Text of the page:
Life of a Mother of an Incarcerated Son

By: Chanel V Tillman

Dante Vann and Chanel Tillman on Dante's release date
Dante Vann and Chanel Tillman on Dante’s release date

A single mother is awakened out of her sleep at 2:00 a.m. to the sound of a ringing phone. She scrambles to find the phone in the dark. When she answers there is a voice on the other end that she does not recognize asking for her by name. It is an officer of the law calling because her son had been arrested. The difference this time is he wasn’t coming home. She almost drops the phone as she braces herself for what’s coming next. What could he possibly have done this time? He has been picked up for carjacking with a deadly weapon. She is filled with emotions and one question plagues her … why me?

It wasn’t the life I chose but the life chosen for me. I felt alone. I was depressed, found myself crying and wanting to sleep all of the time. Prison movies I’d watched over the years were taking a toll on me. The thought of those things possibly happening to my son was a bit much. I would talk to family and friends about it but no one could truly understand what I was going through. I needed to connect with others who were in my shoes.

I created a Facebook group called “Mother of An Incarcerated Son”. This group kept those around me aware of my feelings on daily basis and brought awareness to those who had no idea what it was like to deal with imprisonment outside of prison walls. Although I was not physically incarcerated, I was mentally and emotionally. Every day my son spent behind bars I too spent those days imprisoned.

I opened up emotionally, leaving myself at the mercy and scrutiny of social media. In doing this the group began to grow. To my surprise, other mothers sharing my story began reaching out and requesting to join.

Melanie Brinkley, Melanie Butler, Tanyia Squire, and Tamika Joseph also share the pain of being imprisoned outside of prison walls and members of MOIS. Here I will share a little of their stories and what being a member of MOIS does for them.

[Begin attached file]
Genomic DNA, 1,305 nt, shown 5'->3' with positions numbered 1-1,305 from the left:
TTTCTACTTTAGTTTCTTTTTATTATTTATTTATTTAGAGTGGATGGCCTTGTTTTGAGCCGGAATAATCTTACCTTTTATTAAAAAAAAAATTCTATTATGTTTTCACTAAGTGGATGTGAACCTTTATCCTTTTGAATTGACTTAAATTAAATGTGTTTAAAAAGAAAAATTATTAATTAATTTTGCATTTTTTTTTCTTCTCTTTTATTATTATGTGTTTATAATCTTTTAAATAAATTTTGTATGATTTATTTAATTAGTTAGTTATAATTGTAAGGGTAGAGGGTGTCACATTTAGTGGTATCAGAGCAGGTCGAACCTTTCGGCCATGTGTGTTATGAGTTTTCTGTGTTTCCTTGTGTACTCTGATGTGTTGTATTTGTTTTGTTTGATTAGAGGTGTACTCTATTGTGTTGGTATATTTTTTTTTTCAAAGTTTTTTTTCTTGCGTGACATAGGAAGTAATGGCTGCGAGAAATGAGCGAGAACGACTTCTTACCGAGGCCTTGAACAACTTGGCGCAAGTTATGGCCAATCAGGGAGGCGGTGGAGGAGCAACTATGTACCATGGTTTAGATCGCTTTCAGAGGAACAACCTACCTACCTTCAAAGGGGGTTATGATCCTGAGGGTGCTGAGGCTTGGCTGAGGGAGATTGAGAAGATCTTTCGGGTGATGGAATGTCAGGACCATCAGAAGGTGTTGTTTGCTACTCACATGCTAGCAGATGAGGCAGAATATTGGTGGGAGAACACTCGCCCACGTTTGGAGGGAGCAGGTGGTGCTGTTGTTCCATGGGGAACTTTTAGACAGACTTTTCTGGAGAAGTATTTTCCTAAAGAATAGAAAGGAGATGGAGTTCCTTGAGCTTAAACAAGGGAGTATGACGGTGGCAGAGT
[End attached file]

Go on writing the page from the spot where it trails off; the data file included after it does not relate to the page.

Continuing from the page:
Melanie Brinkley’s son, Marcus, is a 26-year-old inmate in a Florida state system. This is Marcus’ first arrest, he was 25 at the time. “I could barely talk about it at first without bursting into tears,” Brinkley said. “I felt like I failed him and the rest of the family.” Becoming a member of MOIS has helped her realize that she’s not alone. The group shows her that someone else cares about her and her situation. She finds comfort in knowing that others know exactly how she feels.

Melanie Butler’s son, Melvin, is a 30-year-old inmate in a New York state prison and has an expected release date of June 14, 2017. Butler has been dealing with Melvin’s legal issues since he was 14. Joining MOIS allowed her to finally release the guilt she’d been carrying in regards to his sentencing. “I’m very happy I found Chanel’s group,” Butler said. “Even though you know you’re not alone it’s good to have mothers like yourself going through the same thing [to talk to].”

Tanyia Squire’s son, Dareon, is a 24-year-old inmate in a Virginia state prison. His expected release date is September 2017. Squire has been dealing with Dareon’s legal issues since he was 16, his first arrest. She was unaware of his troublesome activity until that time. Joining MOIS allowed her to vent to others who actually understood what she was dealing with. “MOIS means more than I can explain,” said Squire, “it has given me the voice to many in the same situation.”

Tamika Joseph’s son, Edward, was a federal prisoner who currently resides in a half-way house. He was released Aug. 18, 2015. Joseph had been dealing with Edward’s legal issues since he was 18. When she received the news that her son was arrested she fainted. She felt embarrassed and let down. Joining MOIS helped her with bad days. “Reading Chanel’s post helped me realize I wasn’t alone,” Joseph said.

In speaking with the mothers all shared a common thought, what happened to our sons was our fault. As a parent you do all you can to provide food and shelter for your children and when they take different paths the blame and guilt set in. Another common thought, joining MOIS let them know they were not alone.

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